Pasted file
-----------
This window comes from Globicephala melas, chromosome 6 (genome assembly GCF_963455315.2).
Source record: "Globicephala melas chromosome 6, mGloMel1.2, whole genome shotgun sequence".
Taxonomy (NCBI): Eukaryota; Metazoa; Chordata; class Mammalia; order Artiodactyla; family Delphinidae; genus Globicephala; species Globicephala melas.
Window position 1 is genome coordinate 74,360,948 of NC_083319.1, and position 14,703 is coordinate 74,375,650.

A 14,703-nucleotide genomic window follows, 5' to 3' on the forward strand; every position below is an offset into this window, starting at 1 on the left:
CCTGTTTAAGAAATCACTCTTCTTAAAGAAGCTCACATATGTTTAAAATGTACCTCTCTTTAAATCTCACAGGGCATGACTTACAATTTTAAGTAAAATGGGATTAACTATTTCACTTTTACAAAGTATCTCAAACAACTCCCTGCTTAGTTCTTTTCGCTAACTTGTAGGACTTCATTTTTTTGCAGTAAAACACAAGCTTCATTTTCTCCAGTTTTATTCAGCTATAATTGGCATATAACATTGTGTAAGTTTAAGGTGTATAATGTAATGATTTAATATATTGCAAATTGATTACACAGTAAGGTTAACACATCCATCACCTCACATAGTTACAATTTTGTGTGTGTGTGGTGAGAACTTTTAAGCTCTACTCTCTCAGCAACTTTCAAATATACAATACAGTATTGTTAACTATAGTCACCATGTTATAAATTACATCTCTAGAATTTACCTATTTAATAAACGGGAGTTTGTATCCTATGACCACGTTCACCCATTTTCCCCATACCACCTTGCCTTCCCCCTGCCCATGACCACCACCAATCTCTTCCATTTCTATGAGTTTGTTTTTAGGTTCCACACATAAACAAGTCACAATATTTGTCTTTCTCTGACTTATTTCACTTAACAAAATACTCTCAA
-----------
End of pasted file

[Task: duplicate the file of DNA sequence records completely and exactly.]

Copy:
This window comes from Globicephala melas, chromosome 6 (genome assembly GCF_963455315.2).
Source record: "Globicephala melas chromosome 6, mGloMel1.2, whole genome shotgun sequence".
Taxonomy (NCBI): Eukaryota; Metazoa; Chordata; class Mammalia; order Artiodactyla; family Delphinidae; genus Globicephala; species Globicephala melas.
Window position 1 is genome coordinate 74,360,948 of NC_083319.1, and position 14,703 is coordinate 74,375,650.

A 14,703-nucleotide genomic window follows, 5' to 3' on the forward strand; every position below is an offset into this window, starting at 1 on the left:
CCTGTTTAAGAAATCACTCTTCTTAAAGAAGCTCACATATGTTTAAAATGTACCTCTCTTTAAATCTCACAGGGCATGACTTACAATTTTAAGTAAAATGGGATTAACTATTTCACTTTTACAAAGTATCTCAAACAACTCCCTGCTTAGTTCTTTTCGCTAACTTGTAGGACTTCATTTTTTTGCAGTAAAACACAAGCTTCATTTTCTCCAGTTTTATTCAGCTATAATTGGCATATAACATTGTGTAAGTTTAAGGTGTATAATGTAATGATTTAATATATTGCAAATTGATTACACAGTAAGGTTAACACATCCATCACCTCACATAGTTACAATTTTGTGTGTGTGTGGTGAGAACTTTTAAGCTCTACTCTCTCAGCAACTTTCAAATATACAATACAGTATTGTTAACTATAGTCACCATGTTATAAATTACATCTCTAGAATTTACCTATTTAATAAACGGGAGTTTGTATCCTATGACCACGTTCACCCATTTTCCCCATACCACCTTGCCTTCCCCCTGCCCATGACCACCACCAATCTCTTCCATTTCTATGAGTTTGTTTTTAGGTTCCACACATAAACAAGTCACAATATTTGTCTTTCTCTGACTTATTTCACTTAACAAAATACTCTCAA